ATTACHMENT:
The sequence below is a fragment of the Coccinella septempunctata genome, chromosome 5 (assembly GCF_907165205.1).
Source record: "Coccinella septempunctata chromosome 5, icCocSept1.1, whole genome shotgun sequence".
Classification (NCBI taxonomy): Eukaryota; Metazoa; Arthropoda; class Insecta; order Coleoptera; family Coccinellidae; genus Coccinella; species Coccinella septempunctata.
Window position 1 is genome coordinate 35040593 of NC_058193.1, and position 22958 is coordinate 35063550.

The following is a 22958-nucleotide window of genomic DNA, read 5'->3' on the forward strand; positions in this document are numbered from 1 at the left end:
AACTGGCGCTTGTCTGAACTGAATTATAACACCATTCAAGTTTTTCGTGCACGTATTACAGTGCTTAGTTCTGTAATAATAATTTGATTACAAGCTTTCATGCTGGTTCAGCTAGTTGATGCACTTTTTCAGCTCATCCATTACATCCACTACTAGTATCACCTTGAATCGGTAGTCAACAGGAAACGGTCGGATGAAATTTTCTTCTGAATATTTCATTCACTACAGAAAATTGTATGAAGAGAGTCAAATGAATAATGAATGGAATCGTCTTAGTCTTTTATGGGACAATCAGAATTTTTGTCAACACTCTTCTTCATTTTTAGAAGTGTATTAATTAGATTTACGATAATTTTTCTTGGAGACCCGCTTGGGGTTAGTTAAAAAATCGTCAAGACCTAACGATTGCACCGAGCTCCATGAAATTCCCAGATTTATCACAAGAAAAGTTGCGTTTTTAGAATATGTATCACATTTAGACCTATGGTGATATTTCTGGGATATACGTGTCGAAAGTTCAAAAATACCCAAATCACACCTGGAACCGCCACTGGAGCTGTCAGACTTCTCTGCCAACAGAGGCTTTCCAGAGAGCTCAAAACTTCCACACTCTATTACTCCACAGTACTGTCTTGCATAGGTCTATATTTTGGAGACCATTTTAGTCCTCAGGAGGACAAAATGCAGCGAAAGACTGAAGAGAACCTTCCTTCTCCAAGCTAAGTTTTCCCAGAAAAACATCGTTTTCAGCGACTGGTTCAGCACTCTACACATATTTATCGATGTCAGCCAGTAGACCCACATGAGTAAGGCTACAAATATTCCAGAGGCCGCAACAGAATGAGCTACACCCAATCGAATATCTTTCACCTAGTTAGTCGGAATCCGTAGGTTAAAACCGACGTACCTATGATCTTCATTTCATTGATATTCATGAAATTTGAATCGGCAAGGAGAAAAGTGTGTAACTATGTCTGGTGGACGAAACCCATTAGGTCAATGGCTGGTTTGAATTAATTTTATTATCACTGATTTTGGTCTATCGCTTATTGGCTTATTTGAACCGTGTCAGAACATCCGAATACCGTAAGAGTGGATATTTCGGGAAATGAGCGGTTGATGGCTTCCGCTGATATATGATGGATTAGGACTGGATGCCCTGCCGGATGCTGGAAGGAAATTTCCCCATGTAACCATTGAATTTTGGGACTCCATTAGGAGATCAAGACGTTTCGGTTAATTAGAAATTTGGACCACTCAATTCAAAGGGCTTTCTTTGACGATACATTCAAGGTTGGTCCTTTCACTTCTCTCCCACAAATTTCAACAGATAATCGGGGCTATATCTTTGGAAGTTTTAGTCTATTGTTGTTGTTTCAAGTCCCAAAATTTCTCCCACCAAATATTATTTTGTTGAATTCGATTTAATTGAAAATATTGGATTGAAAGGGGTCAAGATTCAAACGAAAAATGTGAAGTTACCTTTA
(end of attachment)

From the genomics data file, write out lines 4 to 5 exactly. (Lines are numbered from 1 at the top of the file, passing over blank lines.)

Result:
Window position 1 is genome coordinate 35040593 of NC_058193.1, and position 22958 is coordinate 35063550.

The following is a 22958-nucleotide window of genomic DNA, read 5'->3' on the forward strand; positions in this document are numbered from 1 at the left end: